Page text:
Out-Law / Your Daily Need-To-Know

Payment of disputed VAT before appeal can proceed - hardship applications

Out-Law Legal Update | 16 May 2017 | 4:05 pm | 4 min. read

LEGAL UPDATE: A useful Upper Tribunal case considers the factors that need to be considered in an application, on the grounds of hardship, for a VAT appeal to proceed without the disputed tax having been paid. It decided that a taxpayer would generally not be expected to set up a new loan facility or sell fixed assets unconnected to the business before it could show hardship. 

In VAT appeals, the disputed tax has to be deposited with HMRC before an appeal can proceed, unless the taxpayer can show that to do so would cause hardship.

The hardship test looks at the ability of the taxpayer to pay from resources which are immediately or readily available. In this case the Upper Tribunal (UT) confirmed that the First-tier Tribunal (FTT) had not erred in law in failing to consider whether the taxpayer could borrow under a new facility or sell fixed assets not used in the business.

HMRC denied Elbrook credit for input tax of around £771,000 which had been deducted by Elbrook in computing its VAT for previous periods.  Elbrook appealed against the decision and made a hardship claim. It produced evidence to demonstrate that its bank deposit had reduced from £5 million to £300,000 and that the company had used up its loan facilities of £5 million. It did not want to approach its bank for a further loan as it did not want to panic the bank.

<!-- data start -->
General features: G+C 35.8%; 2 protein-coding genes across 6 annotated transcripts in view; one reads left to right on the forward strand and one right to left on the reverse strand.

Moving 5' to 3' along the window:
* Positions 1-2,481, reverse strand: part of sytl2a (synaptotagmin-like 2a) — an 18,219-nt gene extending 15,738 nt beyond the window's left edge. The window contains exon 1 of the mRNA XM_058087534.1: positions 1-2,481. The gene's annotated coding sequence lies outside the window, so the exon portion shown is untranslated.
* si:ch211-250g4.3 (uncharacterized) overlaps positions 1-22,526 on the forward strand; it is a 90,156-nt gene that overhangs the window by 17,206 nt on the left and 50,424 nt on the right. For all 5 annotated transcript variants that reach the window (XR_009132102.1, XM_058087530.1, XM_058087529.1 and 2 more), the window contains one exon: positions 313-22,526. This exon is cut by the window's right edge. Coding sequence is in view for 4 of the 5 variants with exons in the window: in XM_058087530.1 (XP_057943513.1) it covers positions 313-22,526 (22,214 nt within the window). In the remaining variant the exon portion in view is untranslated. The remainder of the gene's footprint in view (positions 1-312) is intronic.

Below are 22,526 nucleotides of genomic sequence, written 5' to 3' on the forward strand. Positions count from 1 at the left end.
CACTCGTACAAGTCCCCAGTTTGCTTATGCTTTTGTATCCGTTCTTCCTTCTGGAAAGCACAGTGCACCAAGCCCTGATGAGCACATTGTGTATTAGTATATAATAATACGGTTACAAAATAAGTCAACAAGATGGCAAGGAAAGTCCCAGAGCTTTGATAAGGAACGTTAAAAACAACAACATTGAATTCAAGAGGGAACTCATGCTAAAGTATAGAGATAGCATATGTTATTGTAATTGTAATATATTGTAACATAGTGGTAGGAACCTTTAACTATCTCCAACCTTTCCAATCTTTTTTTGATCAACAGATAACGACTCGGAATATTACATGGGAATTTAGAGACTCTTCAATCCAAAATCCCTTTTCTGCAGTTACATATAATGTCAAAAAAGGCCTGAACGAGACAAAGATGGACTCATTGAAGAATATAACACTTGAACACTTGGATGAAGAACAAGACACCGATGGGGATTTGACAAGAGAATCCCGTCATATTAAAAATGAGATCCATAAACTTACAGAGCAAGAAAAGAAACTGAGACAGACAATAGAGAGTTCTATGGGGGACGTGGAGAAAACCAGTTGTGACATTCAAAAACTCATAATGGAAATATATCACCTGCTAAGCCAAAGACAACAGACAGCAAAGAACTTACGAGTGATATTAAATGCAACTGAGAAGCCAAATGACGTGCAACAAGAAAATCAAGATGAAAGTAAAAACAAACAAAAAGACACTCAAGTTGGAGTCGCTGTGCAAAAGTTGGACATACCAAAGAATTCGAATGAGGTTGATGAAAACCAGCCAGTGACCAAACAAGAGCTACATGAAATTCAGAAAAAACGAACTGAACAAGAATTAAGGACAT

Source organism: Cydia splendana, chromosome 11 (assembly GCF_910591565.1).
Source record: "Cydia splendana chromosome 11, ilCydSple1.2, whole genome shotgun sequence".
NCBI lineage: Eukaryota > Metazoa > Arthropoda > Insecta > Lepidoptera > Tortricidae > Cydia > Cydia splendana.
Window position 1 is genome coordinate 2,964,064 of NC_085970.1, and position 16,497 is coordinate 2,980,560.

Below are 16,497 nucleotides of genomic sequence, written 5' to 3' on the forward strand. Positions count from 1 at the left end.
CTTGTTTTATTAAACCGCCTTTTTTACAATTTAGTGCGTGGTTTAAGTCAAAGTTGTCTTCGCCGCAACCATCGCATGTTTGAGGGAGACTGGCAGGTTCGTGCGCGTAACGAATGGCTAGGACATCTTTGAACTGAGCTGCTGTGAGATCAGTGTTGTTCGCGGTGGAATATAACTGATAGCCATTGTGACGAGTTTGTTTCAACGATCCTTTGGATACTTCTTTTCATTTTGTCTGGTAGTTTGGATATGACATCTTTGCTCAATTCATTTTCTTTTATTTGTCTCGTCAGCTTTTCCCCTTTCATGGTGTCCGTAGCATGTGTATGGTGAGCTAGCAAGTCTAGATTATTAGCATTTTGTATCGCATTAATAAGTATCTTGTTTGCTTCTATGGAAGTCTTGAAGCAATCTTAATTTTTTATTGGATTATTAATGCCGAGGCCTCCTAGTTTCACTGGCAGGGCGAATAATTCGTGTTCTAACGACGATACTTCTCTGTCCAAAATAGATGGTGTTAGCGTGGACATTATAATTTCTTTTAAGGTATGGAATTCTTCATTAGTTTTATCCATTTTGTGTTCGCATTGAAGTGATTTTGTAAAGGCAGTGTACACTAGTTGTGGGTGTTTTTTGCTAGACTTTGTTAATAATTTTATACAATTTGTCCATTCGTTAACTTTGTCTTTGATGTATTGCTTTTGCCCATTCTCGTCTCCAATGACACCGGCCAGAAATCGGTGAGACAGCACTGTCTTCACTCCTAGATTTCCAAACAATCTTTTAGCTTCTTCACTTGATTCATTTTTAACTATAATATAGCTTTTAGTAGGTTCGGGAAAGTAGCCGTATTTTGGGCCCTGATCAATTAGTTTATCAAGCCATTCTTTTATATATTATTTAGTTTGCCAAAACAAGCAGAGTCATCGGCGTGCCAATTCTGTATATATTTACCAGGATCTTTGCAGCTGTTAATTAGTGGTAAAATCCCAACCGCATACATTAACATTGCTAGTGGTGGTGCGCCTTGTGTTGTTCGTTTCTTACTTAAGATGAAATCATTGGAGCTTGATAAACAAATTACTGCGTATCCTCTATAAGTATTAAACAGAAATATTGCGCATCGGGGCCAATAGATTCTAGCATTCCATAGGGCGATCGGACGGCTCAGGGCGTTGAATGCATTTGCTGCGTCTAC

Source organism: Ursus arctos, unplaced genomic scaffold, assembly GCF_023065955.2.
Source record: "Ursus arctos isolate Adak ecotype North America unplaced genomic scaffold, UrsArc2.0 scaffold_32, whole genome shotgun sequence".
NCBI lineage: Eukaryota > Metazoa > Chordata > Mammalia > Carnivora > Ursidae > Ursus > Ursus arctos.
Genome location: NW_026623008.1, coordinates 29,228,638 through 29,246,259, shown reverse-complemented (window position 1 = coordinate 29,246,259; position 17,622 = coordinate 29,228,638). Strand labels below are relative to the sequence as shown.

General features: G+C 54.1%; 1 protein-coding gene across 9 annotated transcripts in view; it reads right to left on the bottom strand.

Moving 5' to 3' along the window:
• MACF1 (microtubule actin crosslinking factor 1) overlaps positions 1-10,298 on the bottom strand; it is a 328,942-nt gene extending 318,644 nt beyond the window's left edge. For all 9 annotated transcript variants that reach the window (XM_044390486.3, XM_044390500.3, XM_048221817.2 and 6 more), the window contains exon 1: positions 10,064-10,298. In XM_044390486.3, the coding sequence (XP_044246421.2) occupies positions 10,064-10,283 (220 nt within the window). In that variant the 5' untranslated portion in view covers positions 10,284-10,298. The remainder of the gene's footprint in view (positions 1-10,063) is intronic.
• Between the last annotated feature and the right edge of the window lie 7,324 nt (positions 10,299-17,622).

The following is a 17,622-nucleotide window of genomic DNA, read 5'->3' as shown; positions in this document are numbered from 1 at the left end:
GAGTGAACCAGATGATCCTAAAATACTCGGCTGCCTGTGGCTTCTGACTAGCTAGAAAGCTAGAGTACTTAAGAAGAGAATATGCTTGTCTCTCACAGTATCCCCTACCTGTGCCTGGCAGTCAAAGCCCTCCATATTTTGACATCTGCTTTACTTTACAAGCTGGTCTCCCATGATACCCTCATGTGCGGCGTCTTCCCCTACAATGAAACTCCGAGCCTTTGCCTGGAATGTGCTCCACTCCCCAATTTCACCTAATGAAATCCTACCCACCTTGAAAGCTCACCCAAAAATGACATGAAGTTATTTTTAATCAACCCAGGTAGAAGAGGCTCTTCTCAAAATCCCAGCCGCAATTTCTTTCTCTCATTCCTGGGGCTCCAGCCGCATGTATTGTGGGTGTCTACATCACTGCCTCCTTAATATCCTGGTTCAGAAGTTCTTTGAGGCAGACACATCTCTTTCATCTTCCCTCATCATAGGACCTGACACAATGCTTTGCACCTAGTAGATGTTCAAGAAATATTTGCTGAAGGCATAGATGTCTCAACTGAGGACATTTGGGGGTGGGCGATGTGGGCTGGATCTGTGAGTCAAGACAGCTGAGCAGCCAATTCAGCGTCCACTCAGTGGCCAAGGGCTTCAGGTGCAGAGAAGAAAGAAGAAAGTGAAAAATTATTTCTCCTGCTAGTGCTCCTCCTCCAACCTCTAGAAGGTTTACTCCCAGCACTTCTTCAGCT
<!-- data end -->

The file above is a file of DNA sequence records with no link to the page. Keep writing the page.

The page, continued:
The FTT found in Elbrook's favour and granted the hardship claim. HMRC appealed to the UT.

HMRC argued that the FTT had erred in law in failing to consider whether Elbrook could borrow to fund the VAT. HMRC also argued that the FTT should have considered whether Elbrook could have paid the VAT if it had sold fixed assets not used in the business. It also argued that Elbrook had not provided full information about its financial circumstances and had 'wilfully delayed' proceedings.

The UT drew the following principles from previous cases:

  • Hardship relief should not be applied so as to operate as a fetter on the right of appeal.
  • The hardship enquiry should be directed to the ability of the taxpayer to pay from resources which are immediately or readily available. It should not involve a lengthy investigation of assets and liabilities, and an ability to pay in the future.
  • The test is not simply of capacity to pay, but capacity to pay without financial hardship. So, the mere existence of cash or other readily realisable resources will not necessarily suffice, if using those resources to pay the disputed tax would have consequences that would cause financial hardship.
  • The availability of resources by way of borrowing may be considered, where there are unused facilities, or the facilities are immediately available with minimal formality and without the obtaining of those facilities in itself giving rise to financial hardship.